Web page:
When you cold call a well-researched prospect: If you focus on a weakness they have, the prospect will turn defensive.
It’s almost impossible to find a prospect comfortably acknowledging their weakness to a salesperson.
The prospect won’t allow you to win or control the conversation.
If you focus on a strength, the prospect will be flattered but if you overinflate it they get suspicious you are luring them.
Flattering your prospect is good, but where do you go from there?
You don’t want to praise your prospect and hang up.
Do you pinpoint a weakness next? If you decide not to pinpoint a weakness, you can ask a question.
If you say what you can do to better your prospect’s business, it’s a good start.
You know from research that your prospect is lacking or lagging in their activities, but you can’t highlight it in the call to avoid a clash.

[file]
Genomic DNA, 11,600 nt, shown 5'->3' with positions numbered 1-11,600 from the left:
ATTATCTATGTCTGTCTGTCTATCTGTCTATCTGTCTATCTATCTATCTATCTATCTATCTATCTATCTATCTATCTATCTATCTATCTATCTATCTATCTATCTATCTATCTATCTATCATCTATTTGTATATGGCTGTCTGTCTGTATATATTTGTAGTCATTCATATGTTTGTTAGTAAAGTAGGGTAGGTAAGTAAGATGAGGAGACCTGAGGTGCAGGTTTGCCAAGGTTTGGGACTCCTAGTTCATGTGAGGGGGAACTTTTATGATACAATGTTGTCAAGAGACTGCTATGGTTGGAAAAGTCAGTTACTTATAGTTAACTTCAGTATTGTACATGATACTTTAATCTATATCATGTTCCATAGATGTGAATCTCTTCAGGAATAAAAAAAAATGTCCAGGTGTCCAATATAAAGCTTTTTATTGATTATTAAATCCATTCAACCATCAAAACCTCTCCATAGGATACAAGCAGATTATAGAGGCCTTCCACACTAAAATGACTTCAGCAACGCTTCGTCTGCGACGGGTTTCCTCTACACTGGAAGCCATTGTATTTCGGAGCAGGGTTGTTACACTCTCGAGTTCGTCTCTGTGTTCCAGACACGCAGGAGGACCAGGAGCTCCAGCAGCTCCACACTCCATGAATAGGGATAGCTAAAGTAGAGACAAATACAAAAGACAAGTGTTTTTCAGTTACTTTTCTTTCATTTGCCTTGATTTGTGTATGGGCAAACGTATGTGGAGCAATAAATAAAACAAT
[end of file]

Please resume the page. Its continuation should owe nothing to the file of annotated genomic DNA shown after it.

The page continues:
You instead offer a solution that improves that activity, hinting at their weakness in a subtle manner.
The ball is now at their court.
The prospect enters into an objection tunnel with you:
- We don’t have remaining budget
- It’s not part of this year’s plan
If you note down all the objections your prospect might use during a call, you can tackle them straight up.
This must be part of your research.